Marx on the Jewish Question

Ralph Dumain rdumain at
Thu Aug 10 01:43:21 MDT 1995

Leo, I wish I had more time to flay you alive for your childish
bullshit.  But I must be brief.

The article you cite has nothing to do with Marx's attitude toward
ethnic issues.  It does not have much to do with his attitude
toward Jews, and is not even concerned with assimilation.

The one who demanded Jews give up Judaism was Bruno Bauer, who
argued that Jews were two steps removed from secular universalism
while the Christian Germans were only one step removed.  (Bauer
lost his job for advocating atheism and the complete fictionality
of the Bible.)  Bauer opposed the notion of Jewish political
emancipation as he opposed all ameliorative social action.

Marx defended the political emancipation of the Jews and refuted
Bauer's idealistic position.  But Marx went further.  He
distinguished political from human emancipation.  Nonetheless, he
advocated political emancipation.

The thrust of Marx's scorn against the Young Hegelians, which
culminates later in his critique of Stirner, is a thrust against
judging material realities by ideological categories only and
taking people at their own valuation of themselves.  The question
that interests Marx is, not what do Jews think they are in terms
of their own religious self-evaluation, but what are they socially
and economically in society?  Marx's debunking is precisely in
this spirit.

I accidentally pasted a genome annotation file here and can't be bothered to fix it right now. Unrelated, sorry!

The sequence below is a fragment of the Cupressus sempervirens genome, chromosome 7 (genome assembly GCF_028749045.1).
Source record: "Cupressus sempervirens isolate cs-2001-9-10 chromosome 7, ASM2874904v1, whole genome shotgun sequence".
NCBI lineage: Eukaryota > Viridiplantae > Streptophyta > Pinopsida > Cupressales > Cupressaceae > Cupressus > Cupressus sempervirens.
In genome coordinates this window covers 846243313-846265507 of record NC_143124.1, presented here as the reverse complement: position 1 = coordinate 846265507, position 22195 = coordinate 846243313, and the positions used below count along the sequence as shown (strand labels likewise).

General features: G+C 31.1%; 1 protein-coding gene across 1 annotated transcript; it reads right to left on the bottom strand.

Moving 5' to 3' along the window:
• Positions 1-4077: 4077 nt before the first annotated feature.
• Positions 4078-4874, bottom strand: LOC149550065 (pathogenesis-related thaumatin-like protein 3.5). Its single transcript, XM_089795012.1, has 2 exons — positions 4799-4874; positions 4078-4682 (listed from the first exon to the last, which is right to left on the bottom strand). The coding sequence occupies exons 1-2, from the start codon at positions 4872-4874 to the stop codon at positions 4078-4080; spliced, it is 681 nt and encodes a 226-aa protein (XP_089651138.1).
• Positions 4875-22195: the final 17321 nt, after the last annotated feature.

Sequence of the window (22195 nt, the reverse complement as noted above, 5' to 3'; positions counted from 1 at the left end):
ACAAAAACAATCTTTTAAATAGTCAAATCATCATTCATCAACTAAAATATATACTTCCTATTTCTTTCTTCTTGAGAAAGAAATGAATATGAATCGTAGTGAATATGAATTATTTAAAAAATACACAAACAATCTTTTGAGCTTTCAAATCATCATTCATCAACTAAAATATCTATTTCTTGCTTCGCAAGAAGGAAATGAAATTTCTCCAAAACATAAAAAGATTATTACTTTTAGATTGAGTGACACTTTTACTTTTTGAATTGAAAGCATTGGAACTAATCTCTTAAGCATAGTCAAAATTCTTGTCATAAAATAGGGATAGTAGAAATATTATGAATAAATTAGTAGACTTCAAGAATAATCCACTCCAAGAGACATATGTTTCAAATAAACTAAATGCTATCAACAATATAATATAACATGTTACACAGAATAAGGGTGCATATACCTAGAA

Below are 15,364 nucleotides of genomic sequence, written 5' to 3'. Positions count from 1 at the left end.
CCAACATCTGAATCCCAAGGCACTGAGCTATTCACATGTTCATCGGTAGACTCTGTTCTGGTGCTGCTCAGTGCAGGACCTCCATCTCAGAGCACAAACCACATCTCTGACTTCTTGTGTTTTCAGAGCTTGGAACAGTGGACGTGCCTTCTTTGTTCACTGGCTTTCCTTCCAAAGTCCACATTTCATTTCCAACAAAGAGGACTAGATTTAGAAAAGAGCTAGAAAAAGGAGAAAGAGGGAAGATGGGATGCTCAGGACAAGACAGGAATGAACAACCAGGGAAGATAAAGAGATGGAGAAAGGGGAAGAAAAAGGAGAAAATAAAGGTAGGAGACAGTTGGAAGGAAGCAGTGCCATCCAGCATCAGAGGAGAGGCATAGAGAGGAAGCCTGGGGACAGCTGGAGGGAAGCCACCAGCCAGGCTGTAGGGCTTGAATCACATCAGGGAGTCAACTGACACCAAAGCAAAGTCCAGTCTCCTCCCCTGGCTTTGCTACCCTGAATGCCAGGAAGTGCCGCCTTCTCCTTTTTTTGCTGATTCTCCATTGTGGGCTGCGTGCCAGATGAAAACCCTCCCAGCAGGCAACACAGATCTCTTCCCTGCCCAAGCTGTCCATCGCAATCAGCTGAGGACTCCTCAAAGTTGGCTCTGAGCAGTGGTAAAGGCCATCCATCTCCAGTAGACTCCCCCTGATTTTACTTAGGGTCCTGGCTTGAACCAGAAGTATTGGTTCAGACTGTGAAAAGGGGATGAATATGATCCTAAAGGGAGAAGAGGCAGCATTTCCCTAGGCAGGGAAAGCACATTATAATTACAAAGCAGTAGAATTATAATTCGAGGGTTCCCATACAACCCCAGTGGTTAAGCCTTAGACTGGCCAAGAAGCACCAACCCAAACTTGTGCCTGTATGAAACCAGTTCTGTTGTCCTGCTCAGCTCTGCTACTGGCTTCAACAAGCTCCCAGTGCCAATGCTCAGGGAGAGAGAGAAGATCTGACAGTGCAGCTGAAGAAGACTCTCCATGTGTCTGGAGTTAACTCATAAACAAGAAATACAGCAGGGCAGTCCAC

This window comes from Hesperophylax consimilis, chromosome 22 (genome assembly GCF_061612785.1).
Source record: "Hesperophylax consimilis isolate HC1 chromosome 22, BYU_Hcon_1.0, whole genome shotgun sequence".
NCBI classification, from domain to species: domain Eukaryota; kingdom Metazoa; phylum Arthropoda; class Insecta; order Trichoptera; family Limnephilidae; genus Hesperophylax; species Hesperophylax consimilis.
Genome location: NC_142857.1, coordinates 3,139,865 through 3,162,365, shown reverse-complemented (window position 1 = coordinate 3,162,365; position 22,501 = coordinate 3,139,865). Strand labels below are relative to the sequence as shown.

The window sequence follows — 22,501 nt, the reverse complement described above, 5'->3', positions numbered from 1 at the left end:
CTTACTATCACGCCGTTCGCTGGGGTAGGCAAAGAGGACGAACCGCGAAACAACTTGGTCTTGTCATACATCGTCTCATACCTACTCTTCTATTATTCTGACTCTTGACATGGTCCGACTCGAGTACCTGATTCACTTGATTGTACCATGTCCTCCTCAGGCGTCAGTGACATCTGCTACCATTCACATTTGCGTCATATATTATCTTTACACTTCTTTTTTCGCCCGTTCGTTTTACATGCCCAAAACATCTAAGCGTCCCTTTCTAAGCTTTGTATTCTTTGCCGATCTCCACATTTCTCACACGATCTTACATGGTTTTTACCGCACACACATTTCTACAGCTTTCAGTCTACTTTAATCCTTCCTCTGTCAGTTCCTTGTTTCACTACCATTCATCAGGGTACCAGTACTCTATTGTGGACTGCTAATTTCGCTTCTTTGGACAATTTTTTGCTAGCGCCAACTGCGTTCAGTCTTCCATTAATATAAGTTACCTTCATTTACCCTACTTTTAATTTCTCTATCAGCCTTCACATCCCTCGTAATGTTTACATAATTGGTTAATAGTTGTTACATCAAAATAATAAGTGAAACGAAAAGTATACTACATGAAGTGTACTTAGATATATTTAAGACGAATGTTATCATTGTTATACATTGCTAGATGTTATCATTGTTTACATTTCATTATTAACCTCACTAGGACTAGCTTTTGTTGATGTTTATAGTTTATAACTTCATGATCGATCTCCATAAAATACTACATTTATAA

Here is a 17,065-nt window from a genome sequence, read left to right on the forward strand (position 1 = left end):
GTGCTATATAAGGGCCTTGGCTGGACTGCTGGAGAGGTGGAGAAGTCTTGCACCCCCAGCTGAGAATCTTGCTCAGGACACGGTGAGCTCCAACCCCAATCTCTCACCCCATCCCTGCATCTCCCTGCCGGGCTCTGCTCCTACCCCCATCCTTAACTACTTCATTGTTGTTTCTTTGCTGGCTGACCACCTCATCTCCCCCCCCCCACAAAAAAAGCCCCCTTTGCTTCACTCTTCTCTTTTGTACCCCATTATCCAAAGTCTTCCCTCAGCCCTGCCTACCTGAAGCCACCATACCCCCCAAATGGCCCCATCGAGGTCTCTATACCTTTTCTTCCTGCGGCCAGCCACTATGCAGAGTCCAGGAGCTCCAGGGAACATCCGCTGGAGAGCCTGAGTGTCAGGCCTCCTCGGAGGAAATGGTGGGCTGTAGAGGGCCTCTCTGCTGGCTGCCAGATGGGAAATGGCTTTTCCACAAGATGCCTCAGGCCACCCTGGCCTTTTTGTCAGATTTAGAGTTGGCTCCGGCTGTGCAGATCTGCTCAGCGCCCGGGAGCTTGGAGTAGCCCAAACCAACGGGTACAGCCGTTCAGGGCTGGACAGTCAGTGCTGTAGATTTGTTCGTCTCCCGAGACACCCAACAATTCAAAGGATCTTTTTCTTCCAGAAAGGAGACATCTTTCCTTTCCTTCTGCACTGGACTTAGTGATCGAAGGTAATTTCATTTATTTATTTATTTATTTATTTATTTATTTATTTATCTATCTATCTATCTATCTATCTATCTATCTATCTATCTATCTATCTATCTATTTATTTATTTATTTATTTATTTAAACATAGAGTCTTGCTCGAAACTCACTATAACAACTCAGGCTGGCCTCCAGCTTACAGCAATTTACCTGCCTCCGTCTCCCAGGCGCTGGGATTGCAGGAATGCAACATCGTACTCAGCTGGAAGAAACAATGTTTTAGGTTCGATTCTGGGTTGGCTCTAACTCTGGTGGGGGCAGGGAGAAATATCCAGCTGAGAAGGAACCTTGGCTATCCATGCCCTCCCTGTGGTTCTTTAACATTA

Marx in his doctoral dissertation took as his motto, in sooth I
hate all gods.  His contempt for the social principles of
Christianity is also known.  Marx came from a Jewish background.
Now why is hating Judaism as a religion anti-Semitic?  Indeed, the
world should be liberated from Judaism, Christianity, Islam, and
the rest.  The world will be a much better place when such
abominations are eradicated.  Good fucking riddance.

So what's left of your damning evidence is Marx's remarks about
Jews as hagglers, money-worshippers, etc.  Now where do you
suppose Marx got all this?  Though his own immediate family became
Christianized to get along in Germany, Marx was of Jewish origin.
What do you make out of calling a Jew anti-semitic?  Other people
smarter than you of course discovered Marx as a self-hating Jew.
But where would Marx get his ideas of the "real Jew"?  Why would
he rebel against this socio-economic role which he labels Jewish?
Why didn't Marx become a lawyer like his dad wanted and instead
went into philosophy?

I do not know what percentage of West European Jews were actually
merchants, bankers, what have you.  This stereotype was widely
held.  If it really was a stereotype in Germany and not reflective
of reality, then Marx could be blamed for perpetuating a venal
stereotype.  That's all you've got in the end.  But then Marx was
of Jewish ancestry himself.

You've not got much left, and I for one am not particularly
impressed by the anti-semitic nature of the passage you find so
damning.  Least of all does it have anything to do with identity
politics, assimilation, and the rest of your baloney.  Marx's
essay was a crude first attempt at historical materialism among
other things and a preliminary definition of his view of politics,
society, and ideology.

Leo, don't you have anything more important to occupy your mind?
Don't settle for being a mediocre professorial peckerhead.  Get an
intellectual life.

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